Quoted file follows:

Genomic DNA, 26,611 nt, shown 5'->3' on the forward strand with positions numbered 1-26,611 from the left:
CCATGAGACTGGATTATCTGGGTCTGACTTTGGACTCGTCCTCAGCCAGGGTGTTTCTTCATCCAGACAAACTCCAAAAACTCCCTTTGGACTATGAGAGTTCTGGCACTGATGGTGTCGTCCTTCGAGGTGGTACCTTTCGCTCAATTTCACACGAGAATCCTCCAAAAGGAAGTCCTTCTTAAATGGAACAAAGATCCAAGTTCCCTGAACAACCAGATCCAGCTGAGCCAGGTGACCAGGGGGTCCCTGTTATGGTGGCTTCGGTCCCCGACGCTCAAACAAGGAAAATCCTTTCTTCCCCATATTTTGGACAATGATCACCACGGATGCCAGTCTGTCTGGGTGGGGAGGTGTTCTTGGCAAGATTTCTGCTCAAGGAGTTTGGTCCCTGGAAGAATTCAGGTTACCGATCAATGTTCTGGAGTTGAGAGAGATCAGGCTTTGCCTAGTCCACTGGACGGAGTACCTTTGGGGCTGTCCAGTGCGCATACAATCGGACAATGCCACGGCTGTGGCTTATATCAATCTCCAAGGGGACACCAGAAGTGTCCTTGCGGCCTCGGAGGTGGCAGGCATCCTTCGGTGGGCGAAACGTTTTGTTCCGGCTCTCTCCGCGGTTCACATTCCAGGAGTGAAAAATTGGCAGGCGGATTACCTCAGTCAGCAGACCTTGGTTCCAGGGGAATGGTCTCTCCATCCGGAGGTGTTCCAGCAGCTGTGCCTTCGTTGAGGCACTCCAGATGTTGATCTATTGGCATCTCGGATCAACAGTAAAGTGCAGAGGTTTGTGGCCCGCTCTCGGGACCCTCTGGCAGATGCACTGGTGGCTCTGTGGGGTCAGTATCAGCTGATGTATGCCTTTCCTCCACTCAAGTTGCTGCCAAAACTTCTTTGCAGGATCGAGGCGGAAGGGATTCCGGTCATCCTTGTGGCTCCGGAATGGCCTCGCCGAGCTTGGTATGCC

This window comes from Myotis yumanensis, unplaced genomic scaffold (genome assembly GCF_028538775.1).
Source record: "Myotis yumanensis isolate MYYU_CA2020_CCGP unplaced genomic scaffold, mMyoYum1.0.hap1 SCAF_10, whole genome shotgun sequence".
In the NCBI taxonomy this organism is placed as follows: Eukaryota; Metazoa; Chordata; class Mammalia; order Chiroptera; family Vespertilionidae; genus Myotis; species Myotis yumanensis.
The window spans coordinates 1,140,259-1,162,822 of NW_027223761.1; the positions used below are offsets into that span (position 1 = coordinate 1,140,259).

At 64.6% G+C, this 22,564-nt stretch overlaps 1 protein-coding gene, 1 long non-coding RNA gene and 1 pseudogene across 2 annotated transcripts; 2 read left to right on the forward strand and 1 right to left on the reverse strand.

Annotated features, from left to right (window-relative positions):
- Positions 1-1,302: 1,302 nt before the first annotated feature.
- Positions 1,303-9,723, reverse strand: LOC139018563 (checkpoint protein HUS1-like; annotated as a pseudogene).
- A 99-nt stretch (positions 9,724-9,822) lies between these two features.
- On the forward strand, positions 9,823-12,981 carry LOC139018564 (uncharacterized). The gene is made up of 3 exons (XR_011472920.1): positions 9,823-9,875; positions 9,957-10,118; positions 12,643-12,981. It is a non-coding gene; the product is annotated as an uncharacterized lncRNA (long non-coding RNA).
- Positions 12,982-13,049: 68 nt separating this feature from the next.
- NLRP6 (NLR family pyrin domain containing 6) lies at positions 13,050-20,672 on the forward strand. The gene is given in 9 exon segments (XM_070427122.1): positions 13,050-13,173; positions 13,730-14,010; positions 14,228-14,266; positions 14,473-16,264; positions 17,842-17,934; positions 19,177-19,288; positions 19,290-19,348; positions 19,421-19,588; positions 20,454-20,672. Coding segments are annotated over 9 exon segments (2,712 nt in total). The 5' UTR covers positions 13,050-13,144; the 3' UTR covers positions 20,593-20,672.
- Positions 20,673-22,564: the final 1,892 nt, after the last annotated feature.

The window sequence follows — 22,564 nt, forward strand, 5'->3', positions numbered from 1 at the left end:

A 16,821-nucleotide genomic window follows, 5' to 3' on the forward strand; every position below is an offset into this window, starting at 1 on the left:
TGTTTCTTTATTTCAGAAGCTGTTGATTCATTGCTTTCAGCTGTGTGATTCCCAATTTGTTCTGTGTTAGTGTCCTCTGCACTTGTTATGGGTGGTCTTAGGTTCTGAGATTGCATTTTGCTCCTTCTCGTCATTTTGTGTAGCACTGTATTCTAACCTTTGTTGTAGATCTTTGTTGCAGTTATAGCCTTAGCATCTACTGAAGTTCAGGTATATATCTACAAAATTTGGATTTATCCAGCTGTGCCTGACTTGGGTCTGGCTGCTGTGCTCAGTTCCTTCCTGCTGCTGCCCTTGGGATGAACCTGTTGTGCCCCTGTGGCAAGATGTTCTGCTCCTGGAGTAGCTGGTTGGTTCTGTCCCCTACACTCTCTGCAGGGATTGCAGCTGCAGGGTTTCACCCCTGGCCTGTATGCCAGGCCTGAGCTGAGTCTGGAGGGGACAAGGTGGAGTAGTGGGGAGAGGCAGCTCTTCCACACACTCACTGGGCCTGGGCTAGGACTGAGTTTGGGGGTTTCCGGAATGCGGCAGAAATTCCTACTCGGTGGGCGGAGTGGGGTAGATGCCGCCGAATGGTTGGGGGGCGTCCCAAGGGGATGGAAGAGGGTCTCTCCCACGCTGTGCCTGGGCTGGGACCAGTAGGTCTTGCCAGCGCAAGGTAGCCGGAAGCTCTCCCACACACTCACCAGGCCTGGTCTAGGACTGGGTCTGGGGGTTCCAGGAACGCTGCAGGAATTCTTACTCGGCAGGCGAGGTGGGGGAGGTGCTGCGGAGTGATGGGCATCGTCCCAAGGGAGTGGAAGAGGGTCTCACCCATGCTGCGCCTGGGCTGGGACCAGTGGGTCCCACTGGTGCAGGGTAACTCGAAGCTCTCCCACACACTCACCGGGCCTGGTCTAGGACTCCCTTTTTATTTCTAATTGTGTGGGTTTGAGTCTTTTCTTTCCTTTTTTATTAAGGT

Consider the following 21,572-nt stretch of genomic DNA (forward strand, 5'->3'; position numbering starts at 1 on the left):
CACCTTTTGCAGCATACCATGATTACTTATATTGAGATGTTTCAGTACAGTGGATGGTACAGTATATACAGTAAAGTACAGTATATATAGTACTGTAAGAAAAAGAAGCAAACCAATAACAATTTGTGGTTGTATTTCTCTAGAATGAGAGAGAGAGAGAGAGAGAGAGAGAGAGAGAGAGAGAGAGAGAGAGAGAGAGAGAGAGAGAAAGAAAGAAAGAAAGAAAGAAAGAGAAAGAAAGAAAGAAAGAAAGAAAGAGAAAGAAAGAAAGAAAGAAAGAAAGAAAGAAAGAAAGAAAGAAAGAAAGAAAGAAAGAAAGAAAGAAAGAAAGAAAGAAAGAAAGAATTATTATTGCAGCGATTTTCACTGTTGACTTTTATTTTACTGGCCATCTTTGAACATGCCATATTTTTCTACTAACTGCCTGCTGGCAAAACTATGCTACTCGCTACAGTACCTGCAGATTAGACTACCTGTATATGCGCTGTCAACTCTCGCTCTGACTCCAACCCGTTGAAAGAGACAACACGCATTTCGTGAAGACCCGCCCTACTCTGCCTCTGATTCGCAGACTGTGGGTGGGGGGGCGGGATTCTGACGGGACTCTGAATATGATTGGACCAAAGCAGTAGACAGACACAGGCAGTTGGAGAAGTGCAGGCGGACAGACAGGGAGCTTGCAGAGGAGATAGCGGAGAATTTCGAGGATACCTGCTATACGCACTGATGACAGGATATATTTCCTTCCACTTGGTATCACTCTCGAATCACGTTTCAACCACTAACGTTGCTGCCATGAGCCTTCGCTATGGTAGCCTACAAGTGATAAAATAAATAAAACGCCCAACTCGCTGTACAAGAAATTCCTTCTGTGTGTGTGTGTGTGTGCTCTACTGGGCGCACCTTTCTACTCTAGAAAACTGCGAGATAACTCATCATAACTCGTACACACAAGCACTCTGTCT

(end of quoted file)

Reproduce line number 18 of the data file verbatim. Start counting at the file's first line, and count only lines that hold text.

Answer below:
TGTTTCTTTATTTCAGAAGCTGTTGATTCATTGCTTTCAGCTGTGTGATTCCCAATTTGTTCTGTGTTAGTGTCCTCTGCACTTGTTATGGGTGGTCTTAGGTTCTGAGATTGCATTTTGCTCCTTCTCGTCATTTTGTGTAGCACTGTATTCTAACCTTTGTTGTAGATCTTTGTTGCAGTTATAGCCTTAGCATCTACTGAAGTTCAGGTATATATCTACAAAATTTGGATTTATCCAGCTGTGCCTGACTTGGGTCTGGCTGCTGTGCTCAGTTCCTTCCTGCTGCTGCCCTTGGGATGAACCTGTTGTGCCCCTGTGGCAAGATGTTCTGCTCCTGGAGTAGCTGGTTGGTTCTGTCCCCTACACTCTCTGCAGGGATTGCAGCTGCAGGGTTTCACCCCTGGCCTGTATGCCAGGCCTGAGCTGAGTCTGGAGGGGACAAGGTGGAGTAGTGGGGAGAGGCAGCTCTTCCACACACTCACTGGGCCTGGGCTAGGACTGAGTTTGGGGGTTTCCGGAATGCGGCAGAAATTCCTACTCGGTGGGCGGAGTGGGGTAGATGCCGCCGAATGGTTGGGGGGCGTCCCAAGGGGATGGAAGAGGGTCTCTCCCACGCTGTGCCTGGGCTGGGACCAGTAGGTCTTGCCAGCGCAAGGTAGCCGGAAGCTCTCCCACACACTCACCAGGCCTGGTCTAGGACTGGGTCTGGGGGTTCCAGGAACGCTGCAGGAATTCTTACTCGGCAGGCGAGGTGGGGGAGGTGCTGCGGAGTGATGGGCATCGTCCCAAGGGAGTGGAAGAGGGTCTCACCCATGCTGCGCCTGGGCTGGGACCAGTGGGTCCCACTGGTGCAGGGTAACTCGAAGCTCTCCCACACACTCACCGGGCCTGGTCTAGGACTCCCTTTTTATTTCTAATTGTGTGGGTTTGAGTCTTTTCTTTCCTTTTTTATTAAGGT